In the latest development in a seemingly endless string of corruption discoveries and charges, Ecuador’s Vice President, Jorge Glas, has been placed by the Supreme Court into pre-trial detention while he is under investigation for his role in the vast Odebrecht scandal.
The President of Brazil, Michel Temer, once again faces the possibility of trial for corruption charges and even possibly impeachment for the second time since he came into office in August of 2016.
Members of the Guatemalan Congress ruled in a sweeping vote on Monday, September 11, against the request from the CICIG to lift President Jimmy Morales’s immunity amid allegations of corruption and illegal campaign financing in the 2015 election.
On August 13th Cándido Ríos Vazquez, a Mexican journalist, uploaded a video to his Facebook page. In it, he denounced a number of suspected corrupt government officials for illegal utilization of government funding and electoral fraud.
In the context of the massive investigation that may end decimating the Brazilian political elite, Judge Sérgio Moro initiated a new judicial process against former president Luiz Inácio Lula da Silva.
What started out as a relatively calm student protest in Venezuela on the afternoon of February 12th turned into a day of grieving for three Venezuelan families whose loved ones perished in an effort to affect change in light of the continuous corruption that marks the fabric of the country. This march was the most recent in a series of manifestations rallying against the ineffective economic policies of President Nicolás Maduro.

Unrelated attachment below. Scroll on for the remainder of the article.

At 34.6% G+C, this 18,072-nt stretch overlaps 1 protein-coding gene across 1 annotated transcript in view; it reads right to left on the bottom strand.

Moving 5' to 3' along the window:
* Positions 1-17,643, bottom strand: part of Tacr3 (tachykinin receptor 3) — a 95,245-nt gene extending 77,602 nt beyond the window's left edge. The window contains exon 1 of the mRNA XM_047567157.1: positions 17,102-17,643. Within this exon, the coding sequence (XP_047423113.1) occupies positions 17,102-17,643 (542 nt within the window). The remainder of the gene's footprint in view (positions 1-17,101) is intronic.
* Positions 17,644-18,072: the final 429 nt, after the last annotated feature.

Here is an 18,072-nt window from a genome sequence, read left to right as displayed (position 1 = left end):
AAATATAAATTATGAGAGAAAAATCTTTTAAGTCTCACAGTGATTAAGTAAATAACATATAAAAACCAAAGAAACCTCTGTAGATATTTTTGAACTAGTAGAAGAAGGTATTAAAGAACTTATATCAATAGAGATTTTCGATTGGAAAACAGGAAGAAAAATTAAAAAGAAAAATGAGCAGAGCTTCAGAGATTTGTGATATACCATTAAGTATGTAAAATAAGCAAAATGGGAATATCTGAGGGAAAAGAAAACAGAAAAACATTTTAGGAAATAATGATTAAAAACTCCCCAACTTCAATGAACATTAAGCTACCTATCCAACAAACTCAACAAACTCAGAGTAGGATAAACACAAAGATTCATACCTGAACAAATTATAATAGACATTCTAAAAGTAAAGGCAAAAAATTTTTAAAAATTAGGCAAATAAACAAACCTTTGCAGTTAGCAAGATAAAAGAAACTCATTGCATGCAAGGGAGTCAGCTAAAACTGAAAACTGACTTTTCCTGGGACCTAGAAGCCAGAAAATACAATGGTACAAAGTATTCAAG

La justicia guatemalteca vive uno de los momentos más críticos para su independencia, a pesar de que existe una ley de comisiones de postulación para seleccionar a magistrados de la Corte Suprema de Justicia y de salas de apelaciones, entre otros. La justicia se tambalea porque el oficialista Partido Patriota y el principal partido de oposición (LIDER) se unieron para decidir quiénes serán los encargados de impartir justicia en los próximos cinco años.1
Brokers are neighborhood party operatives that gather political support for their bosses in poor areas, and networks of brokers are a key element for political machines to compete in the political arena. The Daley machine in Chicago, the Institutional Revolutionary Party (PRI) in Mexico, and the Nationalist Party (KMT) in Taiwan, for example, have all developed extensive networks of brokers to permeate poor areas.
El 11 febrero de 2014, en medio de la polémica generada por las llamadas “reformas estructurales” que el presidente Enrique Peña Nieto estaba impulsando, el senado mexicano aprobó la Ley Antiterrorista en una votación apresurada, de esas que suelen denominar fast track.